The damning slide appears to be number 17 of the presentation [highlighting mine]:
But the "interventions" listed could just as easily be for the "Forex" - foreign exchange - side of "Forex and Gold Services." That is what central banks do; that, in fact, is part of the responsibility delegated to the Federal Reserve by Congress. The New York Fed openly discusses Fed and Treasury intervention activities in the currency markets, though it claims that the US intervened in the currency markets only twice between August 1995 and the end of 2006. But the BIS is an international organization, and its services for currency markets have potential customers around the globe.
One can question the decisions made by Bernanke, Greenspan, and their Fed colleagues; one can even question the very existence, purpose, and/or benefits of the Federal Reserve. But the fact that it is performing its legal duties in currency markets does not, by association, imply that it is also performing illegal activities in the gold market. And a single term in an introductory PowerPoint presentation designed by a low-level bureaucrat at the BIS is not proof of market manipulation; nor is it even the "advertisement" GATA makes it out to be; nor does the presentation appear to be directed at central banks, who are already more than familiar with the BIS. Again, GATA makes claims unsupported by the evidence. Alan Greenspan is not a "whistleblower"; nor is a PowerPoint presentation a brochure; nor is that introductory presentation likely aimed at the central banks who have been working with the BIS since 1930.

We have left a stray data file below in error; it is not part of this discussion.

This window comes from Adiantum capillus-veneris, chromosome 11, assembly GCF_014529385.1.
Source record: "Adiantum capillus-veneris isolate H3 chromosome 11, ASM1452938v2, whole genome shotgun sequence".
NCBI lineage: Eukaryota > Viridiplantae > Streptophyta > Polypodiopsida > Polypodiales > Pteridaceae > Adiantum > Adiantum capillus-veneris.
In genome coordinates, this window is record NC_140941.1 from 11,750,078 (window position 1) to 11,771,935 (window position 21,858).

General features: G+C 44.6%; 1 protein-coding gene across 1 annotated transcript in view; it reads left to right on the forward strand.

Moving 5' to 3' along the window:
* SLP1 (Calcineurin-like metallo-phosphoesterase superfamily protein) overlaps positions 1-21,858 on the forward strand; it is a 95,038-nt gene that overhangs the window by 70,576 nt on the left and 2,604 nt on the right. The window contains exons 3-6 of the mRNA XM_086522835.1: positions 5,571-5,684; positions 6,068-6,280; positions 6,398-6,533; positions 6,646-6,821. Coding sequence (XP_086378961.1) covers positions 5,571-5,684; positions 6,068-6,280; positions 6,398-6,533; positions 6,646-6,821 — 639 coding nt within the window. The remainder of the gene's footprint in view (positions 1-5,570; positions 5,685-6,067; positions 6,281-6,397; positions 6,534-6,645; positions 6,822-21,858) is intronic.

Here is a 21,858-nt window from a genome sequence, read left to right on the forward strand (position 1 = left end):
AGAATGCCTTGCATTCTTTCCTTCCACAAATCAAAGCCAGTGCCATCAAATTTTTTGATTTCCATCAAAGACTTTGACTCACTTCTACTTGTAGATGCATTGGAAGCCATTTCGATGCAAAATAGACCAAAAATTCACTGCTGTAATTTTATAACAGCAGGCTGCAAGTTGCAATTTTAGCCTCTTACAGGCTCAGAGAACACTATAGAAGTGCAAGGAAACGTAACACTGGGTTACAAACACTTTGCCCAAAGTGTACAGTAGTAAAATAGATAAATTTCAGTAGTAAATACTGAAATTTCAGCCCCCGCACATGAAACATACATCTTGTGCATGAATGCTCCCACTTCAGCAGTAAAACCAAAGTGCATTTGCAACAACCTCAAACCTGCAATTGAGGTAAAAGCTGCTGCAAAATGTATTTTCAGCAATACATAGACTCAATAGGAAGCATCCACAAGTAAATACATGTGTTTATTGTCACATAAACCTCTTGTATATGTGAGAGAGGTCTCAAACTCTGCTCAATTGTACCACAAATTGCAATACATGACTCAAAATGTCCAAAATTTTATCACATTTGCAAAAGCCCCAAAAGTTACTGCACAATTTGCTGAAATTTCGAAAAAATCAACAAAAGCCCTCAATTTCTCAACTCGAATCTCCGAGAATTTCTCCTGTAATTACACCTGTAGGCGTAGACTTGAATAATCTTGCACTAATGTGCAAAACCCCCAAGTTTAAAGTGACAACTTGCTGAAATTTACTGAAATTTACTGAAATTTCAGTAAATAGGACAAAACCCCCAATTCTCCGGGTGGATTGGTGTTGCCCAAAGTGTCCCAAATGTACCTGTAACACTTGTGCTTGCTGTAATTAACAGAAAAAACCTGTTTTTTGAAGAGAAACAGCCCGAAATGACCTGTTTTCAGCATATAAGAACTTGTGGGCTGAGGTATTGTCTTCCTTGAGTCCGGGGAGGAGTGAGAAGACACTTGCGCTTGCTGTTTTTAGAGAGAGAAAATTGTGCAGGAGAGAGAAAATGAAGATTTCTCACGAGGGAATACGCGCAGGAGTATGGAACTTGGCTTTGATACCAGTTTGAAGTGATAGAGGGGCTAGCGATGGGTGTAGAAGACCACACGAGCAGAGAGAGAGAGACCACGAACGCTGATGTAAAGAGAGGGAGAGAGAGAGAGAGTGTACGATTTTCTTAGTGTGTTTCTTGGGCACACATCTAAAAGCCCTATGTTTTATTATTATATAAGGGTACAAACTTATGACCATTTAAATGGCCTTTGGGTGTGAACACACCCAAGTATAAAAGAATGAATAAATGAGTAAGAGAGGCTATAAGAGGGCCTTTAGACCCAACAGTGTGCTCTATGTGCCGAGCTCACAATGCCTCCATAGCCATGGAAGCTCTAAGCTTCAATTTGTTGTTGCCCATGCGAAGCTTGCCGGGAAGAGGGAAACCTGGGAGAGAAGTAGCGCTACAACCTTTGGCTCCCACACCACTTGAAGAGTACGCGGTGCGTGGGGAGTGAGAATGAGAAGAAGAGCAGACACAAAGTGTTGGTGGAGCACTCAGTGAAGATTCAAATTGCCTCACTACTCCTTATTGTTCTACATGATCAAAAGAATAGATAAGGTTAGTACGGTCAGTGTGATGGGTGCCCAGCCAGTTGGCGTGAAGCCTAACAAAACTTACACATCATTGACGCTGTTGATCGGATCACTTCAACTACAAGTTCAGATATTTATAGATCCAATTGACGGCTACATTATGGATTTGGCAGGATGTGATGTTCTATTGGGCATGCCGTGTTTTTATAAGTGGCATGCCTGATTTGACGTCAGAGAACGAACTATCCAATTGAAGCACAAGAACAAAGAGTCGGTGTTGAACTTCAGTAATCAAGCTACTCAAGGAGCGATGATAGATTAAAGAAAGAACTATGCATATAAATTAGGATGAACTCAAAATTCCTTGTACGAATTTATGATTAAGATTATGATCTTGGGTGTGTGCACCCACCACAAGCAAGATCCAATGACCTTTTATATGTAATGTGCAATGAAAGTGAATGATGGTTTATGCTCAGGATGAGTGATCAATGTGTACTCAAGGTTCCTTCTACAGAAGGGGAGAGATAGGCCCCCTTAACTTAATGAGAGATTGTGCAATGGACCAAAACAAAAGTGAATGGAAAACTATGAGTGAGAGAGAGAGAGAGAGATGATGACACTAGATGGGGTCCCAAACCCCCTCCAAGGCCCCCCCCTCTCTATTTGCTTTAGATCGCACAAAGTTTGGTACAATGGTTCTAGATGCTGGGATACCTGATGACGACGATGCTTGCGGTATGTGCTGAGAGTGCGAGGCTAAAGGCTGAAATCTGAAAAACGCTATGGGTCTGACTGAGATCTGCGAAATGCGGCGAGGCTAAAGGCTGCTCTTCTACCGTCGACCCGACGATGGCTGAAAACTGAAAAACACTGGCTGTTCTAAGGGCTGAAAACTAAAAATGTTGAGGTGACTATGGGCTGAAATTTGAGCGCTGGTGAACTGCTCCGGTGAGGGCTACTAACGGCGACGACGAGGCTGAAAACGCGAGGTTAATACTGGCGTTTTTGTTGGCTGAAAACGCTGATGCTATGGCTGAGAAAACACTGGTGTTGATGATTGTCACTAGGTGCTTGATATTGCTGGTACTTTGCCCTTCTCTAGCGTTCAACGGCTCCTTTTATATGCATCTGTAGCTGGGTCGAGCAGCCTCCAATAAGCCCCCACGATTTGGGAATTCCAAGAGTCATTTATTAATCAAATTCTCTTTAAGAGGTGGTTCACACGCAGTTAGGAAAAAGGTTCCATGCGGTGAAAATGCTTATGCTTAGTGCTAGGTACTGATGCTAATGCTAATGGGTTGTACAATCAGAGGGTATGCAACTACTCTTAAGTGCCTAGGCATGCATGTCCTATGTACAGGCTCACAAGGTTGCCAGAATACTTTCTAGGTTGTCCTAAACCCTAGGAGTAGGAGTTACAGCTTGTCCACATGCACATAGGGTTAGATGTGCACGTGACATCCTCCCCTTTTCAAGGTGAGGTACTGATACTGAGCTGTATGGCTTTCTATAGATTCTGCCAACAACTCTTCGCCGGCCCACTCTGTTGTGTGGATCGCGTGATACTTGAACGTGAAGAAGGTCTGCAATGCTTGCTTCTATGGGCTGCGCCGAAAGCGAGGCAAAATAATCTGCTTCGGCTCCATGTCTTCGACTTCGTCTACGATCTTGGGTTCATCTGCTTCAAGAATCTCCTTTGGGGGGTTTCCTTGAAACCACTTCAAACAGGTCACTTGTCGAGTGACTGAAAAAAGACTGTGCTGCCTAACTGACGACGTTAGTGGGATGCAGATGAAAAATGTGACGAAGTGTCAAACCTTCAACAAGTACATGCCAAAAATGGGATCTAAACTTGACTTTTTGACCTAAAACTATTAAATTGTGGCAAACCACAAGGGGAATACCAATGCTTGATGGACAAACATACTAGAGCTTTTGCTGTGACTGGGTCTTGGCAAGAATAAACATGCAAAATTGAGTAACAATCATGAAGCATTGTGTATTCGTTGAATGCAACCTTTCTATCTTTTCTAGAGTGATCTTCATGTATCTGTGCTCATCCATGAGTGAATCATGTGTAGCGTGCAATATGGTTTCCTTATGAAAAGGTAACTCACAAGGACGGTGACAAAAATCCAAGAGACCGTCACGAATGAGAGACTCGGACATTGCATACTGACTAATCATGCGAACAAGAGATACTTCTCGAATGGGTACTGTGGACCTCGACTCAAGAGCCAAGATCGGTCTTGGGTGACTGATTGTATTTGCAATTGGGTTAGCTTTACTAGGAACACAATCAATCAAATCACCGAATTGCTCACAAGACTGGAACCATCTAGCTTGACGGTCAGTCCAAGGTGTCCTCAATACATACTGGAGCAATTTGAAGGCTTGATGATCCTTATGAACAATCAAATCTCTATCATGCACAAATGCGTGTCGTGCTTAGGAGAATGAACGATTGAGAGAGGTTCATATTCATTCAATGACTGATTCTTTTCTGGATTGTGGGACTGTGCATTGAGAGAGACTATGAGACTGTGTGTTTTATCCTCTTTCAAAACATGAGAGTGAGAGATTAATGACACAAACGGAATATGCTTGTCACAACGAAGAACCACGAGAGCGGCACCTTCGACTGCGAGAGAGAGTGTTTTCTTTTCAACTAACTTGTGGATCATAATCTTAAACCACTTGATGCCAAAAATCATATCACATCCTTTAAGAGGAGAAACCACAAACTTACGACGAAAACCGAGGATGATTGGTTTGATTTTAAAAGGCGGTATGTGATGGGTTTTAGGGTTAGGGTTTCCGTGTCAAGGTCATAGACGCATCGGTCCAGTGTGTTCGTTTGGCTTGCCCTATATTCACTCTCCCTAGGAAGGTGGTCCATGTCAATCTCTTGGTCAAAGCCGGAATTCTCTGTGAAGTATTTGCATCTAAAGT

Powell moves on. "Also among the records GATA has collected are admissions of gold market rigging -- yes, admissions -- from four former chairmen of the U.S. Federal Reserve..." The first is the above-mentioned quote from Alan Greenspan. The second "admission" comes from William McChesney Martin, Fed chairman from 1951 to 1970. GATA cites a document written in 1961 by an unnamed government official who "appears to [be]...someone in the Federal Reserve Bank of New York." According to the organization, the document "is a detailed plan of surreptitious intervention by the U.S. government to rig the currency and gold markets to support the dollar."
Unfortunately, there are a series of problems with this document. First, the US was still operating on the gold standard; meaning the Fed's legal mandate was to maintain the exchange rate of $35 US dollars per ounce of gold. Secondly, Martin made no admission; as even Powell notes, the document was written by an unnamed government official.
Finally, as Powell quietly notes in his piece on "whistle-blowers," "We don't know if this plan was ever fully implemented..." In other words, GATA is citing a plan with no evidence of implementation, that was prepared when the Fed was not just considering to, but legally required to, intervene in the gold market, as proof that 50 years later, the Fed - no longer under the same legal mandate - is manipulating the gold market. It is akin to citing an invasion plan for Moscow filed in 1961 as evidence that the US is currently planning an invasion of Russia; the world has changed, and again, there is no evidence the plan was ever implemented.